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History Of Pottery And Porcelain:
Pottery And Porcelain Defined
History Of Pottery
Romano-British Pottery
Asia Minor
Hispano-Moorish Pottery
Italian Pottery
Majolica Ware
Forms Employed By The Italians
French Pottery
German Pottery
Holland - Delft
English Pottery
Introduction To Porcelain
Oriental Porcelain China
European Porcelain
English Porcelain
Italian Porcelain
French Porcelain

Other Encyclopedias:
Pottery And Porcelain
Clocks And Watches

Italian Porcelain

( Originally Published Late 1800's )

While the pottery work of Italy was slowly degenerating, the art of porcelain-making introduced itself as a medium of progress.

We have seen how Italy adorned and lent grace to the first attainment; she reached a limit in this: so also did she bestow her genius upon the offspring art of por celain manufacture, carrying it not slowly, but at once to a degree of incomparable excellence.

In the history of porcelain-making we fail to find the historical connections which attach to the potter's art. One we can trace from country to country through along series of ages; the other, in Christian lands at least, followed the mother art as a natural consequence.

Before the potter's eyes in Oriental lands the porcelain work of the East stood a continual model for his emulation, and every land acquainted with the first art was striving vigorously to acquire a knowledge of its more advanced form.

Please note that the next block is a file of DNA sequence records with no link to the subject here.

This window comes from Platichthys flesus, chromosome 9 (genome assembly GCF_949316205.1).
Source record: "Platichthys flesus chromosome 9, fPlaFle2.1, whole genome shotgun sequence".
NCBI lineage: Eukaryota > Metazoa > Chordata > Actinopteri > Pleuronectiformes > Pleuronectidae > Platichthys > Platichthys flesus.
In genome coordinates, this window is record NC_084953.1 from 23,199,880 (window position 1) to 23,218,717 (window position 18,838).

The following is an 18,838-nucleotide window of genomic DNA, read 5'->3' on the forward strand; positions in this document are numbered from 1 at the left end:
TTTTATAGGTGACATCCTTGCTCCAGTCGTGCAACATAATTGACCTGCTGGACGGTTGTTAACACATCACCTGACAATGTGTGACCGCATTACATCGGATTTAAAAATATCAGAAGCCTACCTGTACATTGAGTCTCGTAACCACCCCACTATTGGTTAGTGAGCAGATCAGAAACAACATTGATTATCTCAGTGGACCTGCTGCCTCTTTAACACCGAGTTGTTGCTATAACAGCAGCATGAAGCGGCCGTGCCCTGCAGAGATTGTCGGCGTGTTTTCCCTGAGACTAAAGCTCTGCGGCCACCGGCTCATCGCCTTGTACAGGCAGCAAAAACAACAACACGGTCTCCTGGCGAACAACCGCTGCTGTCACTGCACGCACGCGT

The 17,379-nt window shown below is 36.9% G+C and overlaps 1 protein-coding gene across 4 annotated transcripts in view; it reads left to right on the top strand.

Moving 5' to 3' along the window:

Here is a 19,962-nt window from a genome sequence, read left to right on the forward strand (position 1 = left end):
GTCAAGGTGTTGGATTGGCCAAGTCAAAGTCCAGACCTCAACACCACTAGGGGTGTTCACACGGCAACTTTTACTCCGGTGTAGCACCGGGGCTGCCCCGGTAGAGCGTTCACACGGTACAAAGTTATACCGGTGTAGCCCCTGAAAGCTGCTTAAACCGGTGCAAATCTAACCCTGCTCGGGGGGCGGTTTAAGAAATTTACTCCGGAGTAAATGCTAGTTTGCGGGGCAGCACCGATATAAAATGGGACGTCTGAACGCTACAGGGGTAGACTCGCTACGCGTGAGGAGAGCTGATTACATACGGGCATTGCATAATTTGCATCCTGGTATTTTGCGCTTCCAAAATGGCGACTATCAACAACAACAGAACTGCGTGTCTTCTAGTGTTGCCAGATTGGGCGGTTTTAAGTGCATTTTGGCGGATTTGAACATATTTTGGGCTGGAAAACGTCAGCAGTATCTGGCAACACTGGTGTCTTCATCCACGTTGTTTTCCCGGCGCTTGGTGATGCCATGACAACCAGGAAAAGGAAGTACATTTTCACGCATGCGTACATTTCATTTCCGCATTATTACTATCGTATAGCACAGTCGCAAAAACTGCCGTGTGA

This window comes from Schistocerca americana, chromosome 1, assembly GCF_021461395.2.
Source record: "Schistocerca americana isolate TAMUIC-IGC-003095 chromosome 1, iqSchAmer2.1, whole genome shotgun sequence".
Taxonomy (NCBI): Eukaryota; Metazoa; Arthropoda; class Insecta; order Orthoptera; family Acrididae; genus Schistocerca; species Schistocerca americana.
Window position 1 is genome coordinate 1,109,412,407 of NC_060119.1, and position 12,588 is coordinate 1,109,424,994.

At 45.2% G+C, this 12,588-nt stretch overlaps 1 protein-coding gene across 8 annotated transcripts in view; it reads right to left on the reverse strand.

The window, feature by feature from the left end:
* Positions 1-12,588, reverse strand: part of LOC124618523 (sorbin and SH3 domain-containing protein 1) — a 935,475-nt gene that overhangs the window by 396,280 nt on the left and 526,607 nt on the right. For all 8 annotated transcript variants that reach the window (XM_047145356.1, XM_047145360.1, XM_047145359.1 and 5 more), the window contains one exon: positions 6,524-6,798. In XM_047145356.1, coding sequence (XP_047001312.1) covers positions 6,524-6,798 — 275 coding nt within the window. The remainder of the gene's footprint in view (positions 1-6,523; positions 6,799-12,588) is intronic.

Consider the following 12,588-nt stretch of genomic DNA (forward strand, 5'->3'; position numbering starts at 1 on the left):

If we are to regard as final the statements of Mr. Jacquemart, the Medici porcelain work of Florence takes precedence in the history of porcelain work in Christian countries. Nineteen pieces only of this strange ware exist, and its historical records are equally finite. M. Brongniart denominates it " a hybrid porcelain," while M. Demmin ignores it in his list of Italian porcelain works. Mr. Chaffers terms it "the first porcelain made in Europe." The mark upon some of the pieces consists of the arms of the Medici family, which were six round pellets or globules marked respectively with the letters F M M E D II -Franciscus Medici Magnus Etruriae, Dux Secundus. Three of the existing pieces bear this mark, while twelve are marked with the Duomo of Florence, and four bear no mark at all; thus making up the whole number of pieces of the rarest European porcelain known to exist.

M. Demmin begins his " epoque actuelle" of Italian porcelain with the Doccia ware, which manufactory was established at Florence in the year 1735. It is here that we first become acquainted with the name of Ginori-a name which has since become famous in its connection with porcelain-work and other artistic productions. The history of this manufactory is contemporaneous with that of the royal French fabrique at Sevres. The Marchese Carlo Ginori, in 1737, after a long course of experiments, sent a ship to the East Indies for the purpose of obtaining samples of the materials there used in the manufacture of porcelain. In 1757 Carlo died, leaving the then well-established works in possession of his son, Senator Lorenzo, who increased their capacity and carried further forward the designs of his father. From his hands it has passed successively through the ownerships of other members of the family, and is at the present time conducted by Lorenzo Ginori Lisci. By this family alone the Doccia fabrique has been maintained, and so constant and enterprising has been their care that in our day all the modern porcelain-work of Italy is in one way or another associated with their name and efforts. The principal feature of the Doccia ware is its admirable imitation of the majolica and successful reproduction of the bas-reliefs of Luca Della Robbia in porcelain. Upon these two subjects we have dwelt at length in the chapter upon Italian pottery, and it will not be necessary to rehearse here the peculiar features which characterize them.